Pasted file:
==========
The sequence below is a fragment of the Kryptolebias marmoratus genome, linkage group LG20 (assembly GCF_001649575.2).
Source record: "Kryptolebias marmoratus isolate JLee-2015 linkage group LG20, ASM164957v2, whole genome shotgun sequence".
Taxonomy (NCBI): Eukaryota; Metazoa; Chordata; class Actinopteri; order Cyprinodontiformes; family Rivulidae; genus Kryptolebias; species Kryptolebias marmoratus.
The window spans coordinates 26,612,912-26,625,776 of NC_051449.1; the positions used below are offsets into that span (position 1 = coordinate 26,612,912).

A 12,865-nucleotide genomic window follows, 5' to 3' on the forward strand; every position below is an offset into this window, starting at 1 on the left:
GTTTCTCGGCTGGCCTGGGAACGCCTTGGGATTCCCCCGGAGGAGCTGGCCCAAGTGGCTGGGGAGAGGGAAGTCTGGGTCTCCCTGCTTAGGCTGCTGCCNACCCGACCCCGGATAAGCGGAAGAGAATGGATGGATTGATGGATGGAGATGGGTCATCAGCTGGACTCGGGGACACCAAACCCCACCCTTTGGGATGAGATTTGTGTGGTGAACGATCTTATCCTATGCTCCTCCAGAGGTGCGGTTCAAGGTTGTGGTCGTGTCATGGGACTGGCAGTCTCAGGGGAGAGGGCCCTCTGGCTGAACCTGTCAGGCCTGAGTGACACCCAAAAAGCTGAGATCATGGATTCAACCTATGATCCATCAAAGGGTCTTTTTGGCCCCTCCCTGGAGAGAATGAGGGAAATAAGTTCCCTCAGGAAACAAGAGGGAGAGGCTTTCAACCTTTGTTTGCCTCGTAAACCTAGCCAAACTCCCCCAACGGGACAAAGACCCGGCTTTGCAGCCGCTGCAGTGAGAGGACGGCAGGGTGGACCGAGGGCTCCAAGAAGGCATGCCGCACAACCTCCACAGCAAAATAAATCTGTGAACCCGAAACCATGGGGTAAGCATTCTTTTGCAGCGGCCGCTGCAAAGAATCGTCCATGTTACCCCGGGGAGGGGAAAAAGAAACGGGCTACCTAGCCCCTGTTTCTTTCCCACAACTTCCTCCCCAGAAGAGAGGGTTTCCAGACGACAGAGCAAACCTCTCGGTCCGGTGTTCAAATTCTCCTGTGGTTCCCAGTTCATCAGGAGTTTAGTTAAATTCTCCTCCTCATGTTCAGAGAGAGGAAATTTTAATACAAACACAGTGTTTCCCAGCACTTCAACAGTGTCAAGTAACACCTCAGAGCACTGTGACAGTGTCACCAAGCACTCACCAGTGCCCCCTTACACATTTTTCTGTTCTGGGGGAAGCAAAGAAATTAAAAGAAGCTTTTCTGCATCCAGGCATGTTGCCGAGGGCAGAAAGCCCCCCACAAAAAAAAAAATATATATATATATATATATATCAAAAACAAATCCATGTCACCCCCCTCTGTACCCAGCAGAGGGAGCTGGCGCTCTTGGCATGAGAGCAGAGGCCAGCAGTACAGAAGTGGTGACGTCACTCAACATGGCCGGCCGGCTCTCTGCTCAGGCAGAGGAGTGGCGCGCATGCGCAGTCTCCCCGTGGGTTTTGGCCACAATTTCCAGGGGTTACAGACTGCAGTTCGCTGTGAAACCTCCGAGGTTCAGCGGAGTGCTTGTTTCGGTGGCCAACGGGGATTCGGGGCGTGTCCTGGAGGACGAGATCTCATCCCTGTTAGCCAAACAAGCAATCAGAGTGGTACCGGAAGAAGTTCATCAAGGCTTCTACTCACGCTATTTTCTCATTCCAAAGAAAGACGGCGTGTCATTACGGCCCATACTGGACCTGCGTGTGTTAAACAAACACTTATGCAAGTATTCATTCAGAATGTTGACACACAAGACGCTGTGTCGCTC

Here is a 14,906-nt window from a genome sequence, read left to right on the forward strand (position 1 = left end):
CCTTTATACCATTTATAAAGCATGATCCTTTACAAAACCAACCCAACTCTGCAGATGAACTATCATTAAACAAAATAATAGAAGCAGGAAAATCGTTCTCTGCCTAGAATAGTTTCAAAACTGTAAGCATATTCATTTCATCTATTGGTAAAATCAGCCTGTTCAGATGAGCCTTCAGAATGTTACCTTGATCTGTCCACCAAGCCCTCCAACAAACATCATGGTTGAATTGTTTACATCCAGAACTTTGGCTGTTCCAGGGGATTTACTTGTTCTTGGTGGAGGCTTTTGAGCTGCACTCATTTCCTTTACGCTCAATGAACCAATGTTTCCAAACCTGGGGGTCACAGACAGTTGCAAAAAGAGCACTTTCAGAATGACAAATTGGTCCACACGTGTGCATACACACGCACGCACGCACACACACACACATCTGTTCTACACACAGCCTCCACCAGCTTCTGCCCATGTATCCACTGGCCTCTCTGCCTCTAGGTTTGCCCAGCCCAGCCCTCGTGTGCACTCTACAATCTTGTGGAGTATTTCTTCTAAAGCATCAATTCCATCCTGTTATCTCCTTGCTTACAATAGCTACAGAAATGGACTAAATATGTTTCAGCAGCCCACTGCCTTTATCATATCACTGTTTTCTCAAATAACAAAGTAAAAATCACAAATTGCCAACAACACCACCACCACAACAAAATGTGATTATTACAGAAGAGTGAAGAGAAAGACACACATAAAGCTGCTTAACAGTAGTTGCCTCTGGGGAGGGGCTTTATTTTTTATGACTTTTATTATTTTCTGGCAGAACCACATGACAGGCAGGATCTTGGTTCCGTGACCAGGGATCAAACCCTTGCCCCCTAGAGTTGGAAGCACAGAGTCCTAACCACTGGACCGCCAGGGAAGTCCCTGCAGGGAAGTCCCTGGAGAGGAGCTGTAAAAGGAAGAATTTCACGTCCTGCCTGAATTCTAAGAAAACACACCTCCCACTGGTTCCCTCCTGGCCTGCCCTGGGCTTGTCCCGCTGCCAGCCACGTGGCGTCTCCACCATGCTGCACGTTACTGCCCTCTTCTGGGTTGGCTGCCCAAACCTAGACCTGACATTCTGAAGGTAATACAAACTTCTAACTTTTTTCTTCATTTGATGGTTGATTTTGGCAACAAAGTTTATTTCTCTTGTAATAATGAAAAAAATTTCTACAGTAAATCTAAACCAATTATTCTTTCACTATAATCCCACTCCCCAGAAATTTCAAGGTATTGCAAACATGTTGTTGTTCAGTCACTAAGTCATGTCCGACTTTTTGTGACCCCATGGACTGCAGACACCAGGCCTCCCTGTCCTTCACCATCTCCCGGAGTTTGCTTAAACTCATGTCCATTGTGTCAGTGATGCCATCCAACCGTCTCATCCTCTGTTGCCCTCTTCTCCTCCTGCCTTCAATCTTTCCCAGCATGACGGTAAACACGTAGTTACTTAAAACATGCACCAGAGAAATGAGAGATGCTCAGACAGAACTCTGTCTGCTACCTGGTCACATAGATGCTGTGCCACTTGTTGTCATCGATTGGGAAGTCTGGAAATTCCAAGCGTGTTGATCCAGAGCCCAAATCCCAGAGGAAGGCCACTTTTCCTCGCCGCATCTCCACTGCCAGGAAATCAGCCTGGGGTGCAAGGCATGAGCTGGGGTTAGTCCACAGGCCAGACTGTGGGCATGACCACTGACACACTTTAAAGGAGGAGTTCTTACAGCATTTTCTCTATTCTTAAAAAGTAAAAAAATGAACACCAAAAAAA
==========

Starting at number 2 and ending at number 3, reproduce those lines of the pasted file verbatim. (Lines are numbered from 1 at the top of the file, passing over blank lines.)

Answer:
Source record: "Kryptolebias marmoratus isolate JLee-2015 linkage group LG20, ASM164957v2, whole genome shotgun sequence".
Taxonomy (NCBI): Eukaryota; Metazoa; Chordata; class Actinopteri; order Cyprinodontiformes; family Rivulidae; genus Kryptolebias; species Kryptolebias marmoratus.